The purpose of this study is to examine the contribution of tax morale, compliance costs and tax compliance of financial services firms in Uganda.
This study is cross-sectional and correlational and adopts firm-level data collected using a questionnaire survey of 210 financial services firms in Uganda from which usable questionnaires were received from 152 financial services firms.
Tax morale and compliance costs contribute up to 20.6 per cent of the variance in tax compliance of the financial services firms. Tax morale and tax compliance are positively and significantly associated. Results further indicate that compliance costs and tax compliance are positively and significantly associated. National pride and trust in government and its legal systems as dimensions of tax morale independently are significantly associated with tax compliance. Results also indicate that administration costs and specialist costs as dimensions of compliance costs individually are significantly associated with tax compliance.
This study results should be generalized with caution, as they are limited to the financial services firms in Uganda.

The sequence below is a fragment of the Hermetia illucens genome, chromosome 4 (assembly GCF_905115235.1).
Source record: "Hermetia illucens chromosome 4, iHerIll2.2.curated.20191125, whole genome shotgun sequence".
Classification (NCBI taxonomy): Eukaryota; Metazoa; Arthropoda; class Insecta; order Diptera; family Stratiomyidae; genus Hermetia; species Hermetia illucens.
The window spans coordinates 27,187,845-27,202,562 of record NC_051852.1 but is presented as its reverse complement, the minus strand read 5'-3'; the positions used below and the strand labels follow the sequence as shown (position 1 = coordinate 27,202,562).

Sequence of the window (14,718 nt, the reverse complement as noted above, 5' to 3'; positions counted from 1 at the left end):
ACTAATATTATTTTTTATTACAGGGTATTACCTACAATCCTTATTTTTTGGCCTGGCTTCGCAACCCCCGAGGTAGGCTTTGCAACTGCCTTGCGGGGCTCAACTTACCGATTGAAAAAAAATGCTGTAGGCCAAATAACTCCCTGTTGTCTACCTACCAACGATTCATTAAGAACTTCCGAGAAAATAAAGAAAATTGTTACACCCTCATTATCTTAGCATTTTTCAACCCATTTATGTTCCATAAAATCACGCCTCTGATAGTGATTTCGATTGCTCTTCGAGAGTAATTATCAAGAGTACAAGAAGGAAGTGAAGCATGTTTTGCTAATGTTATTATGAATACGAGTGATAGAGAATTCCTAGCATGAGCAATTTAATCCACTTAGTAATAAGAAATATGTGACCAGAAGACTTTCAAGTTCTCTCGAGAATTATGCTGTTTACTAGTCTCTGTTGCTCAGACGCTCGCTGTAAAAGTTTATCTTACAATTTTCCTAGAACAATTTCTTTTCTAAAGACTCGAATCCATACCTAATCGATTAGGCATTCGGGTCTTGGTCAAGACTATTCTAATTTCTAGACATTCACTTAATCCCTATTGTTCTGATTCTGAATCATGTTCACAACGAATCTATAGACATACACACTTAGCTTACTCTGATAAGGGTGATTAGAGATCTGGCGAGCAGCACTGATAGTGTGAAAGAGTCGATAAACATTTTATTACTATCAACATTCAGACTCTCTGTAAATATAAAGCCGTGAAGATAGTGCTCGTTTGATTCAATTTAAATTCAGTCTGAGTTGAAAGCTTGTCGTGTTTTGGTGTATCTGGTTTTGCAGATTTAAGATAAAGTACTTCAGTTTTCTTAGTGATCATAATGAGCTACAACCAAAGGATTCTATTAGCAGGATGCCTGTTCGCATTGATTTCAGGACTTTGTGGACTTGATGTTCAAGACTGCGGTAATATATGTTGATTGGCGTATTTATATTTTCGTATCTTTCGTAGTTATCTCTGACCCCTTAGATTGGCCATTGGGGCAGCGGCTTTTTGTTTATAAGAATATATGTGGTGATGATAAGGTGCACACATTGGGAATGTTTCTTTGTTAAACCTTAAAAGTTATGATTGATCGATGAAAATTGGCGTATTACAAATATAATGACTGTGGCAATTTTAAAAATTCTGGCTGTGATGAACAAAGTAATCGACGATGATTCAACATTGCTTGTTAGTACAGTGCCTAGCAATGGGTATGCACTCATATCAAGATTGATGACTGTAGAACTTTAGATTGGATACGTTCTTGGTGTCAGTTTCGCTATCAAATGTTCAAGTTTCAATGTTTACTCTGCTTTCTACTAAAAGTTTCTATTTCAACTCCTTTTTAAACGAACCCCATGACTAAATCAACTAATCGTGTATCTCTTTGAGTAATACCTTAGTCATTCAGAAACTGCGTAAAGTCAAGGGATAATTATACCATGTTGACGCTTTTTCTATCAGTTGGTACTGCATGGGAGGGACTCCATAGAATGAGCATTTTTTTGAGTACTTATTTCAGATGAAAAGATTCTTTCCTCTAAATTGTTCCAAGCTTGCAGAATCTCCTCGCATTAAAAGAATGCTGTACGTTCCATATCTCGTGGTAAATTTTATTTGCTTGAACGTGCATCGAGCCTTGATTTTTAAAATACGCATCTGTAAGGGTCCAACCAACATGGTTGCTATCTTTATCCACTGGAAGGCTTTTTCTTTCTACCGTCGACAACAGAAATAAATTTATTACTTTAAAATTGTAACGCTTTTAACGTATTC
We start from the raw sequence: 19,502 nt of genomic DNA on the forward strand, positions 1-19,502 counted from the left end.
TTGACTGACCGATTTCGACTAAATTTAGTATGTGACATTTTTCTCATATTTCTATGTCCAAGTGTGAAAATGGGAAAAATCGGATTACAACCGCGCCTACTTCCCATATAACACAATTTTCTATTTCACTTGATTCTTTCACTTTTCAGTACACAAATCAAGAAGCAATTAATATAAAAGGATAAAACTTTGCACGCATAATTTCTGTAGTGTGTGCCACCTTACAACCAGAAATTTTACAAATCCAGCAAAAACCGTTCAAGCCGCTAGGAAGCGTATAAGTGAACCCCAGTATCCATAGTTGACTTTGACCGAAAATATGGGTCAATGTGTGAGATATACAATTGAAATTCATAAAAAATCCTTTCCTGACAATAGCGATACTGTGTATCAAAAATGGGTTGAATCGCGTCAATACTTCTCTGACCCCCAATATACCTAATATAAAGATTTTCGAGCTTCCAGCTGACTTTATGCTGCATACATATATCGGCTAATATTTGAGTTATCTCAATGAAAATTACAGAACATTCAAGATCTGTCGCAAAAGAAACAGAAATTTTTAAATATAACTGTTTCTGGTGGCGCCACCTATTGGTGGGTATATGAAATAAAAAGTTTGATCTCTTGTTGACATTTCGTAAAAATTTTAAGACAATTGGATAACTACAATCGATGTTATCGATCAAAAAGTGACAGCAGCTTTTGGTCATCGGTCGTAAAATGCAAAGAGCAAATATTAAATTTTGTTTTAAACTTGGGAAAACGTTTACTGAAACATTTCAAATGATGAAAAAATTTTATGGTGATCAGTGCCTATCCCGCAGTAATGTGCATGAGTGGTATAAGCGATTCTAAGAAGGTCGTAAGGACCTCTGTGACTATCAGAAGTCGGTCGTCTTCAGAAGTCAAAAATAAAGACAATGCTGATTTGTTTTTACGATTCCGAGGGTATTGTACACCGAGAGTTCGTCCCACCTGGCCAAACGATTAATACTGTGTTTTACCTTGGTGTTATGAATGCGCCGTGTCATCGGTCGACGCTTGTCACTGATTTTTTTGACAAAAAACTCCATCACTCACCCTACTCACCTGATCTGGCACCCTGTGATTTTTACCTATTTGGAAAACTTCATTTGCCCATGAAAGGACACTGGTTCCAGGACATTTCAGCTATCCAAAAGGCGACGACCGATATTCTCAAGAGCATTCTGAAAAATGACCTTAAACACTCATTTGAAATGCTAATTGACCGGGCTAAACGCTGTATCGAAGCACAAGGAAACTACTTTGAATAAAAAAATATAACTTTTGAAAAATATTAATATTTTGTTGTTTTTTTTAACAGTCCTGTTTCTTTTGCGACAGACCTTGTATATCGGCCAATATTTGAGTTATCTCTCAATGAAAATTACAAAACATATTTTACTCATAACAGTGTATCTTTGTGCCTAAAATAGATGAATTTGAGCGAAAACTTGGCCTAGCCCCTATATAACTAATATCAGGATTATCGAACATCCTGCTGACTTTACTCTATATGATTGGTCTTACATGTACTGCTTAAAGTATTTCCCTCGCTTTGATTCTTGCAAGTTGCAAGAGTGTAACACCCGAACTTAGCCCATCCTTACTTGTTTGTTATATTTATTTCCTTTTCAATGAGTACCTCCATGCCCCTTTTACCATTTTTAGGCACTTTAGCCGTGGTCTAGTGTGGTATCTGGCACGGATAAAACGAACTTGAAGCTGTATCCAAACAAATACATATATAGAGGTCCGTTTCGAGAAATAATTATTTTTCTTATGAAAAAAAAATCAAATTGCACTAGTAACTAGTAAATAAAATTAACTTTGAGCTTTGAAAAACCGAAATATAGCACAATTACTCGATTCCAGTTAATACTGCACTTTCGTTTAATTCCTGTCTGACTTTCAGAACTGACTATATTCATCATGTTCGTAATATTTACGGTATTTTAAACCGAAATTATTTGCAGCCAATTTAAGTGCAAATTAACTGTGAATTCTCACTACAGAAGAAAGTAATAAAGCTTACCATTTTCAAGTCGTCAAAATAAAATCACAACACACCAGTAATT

Whereas there has been a number of studies on tax compliance in both developed and developing countries, this is the first study on the African scene to examine the contribution of tax morale and compliance costs on tax compliance of financial services firms in a single suite. It is unbelievable that the financial services firms, especially commercial banks which are highly regulated by the central bank in many developing countries, can afford to report tax payables year after year.
Musimenta, D., Naigaga, S., Bananuka, J. and Najjuma, M.S. (2019), "Tax compliance of financial services firms: a developing economy perspective", Journal of Money Laundering Control, Vol. 22 No. 1, pp. 14-31. https://doi.org/10.1108/JMLC-01-2018-0007Download as .RIS
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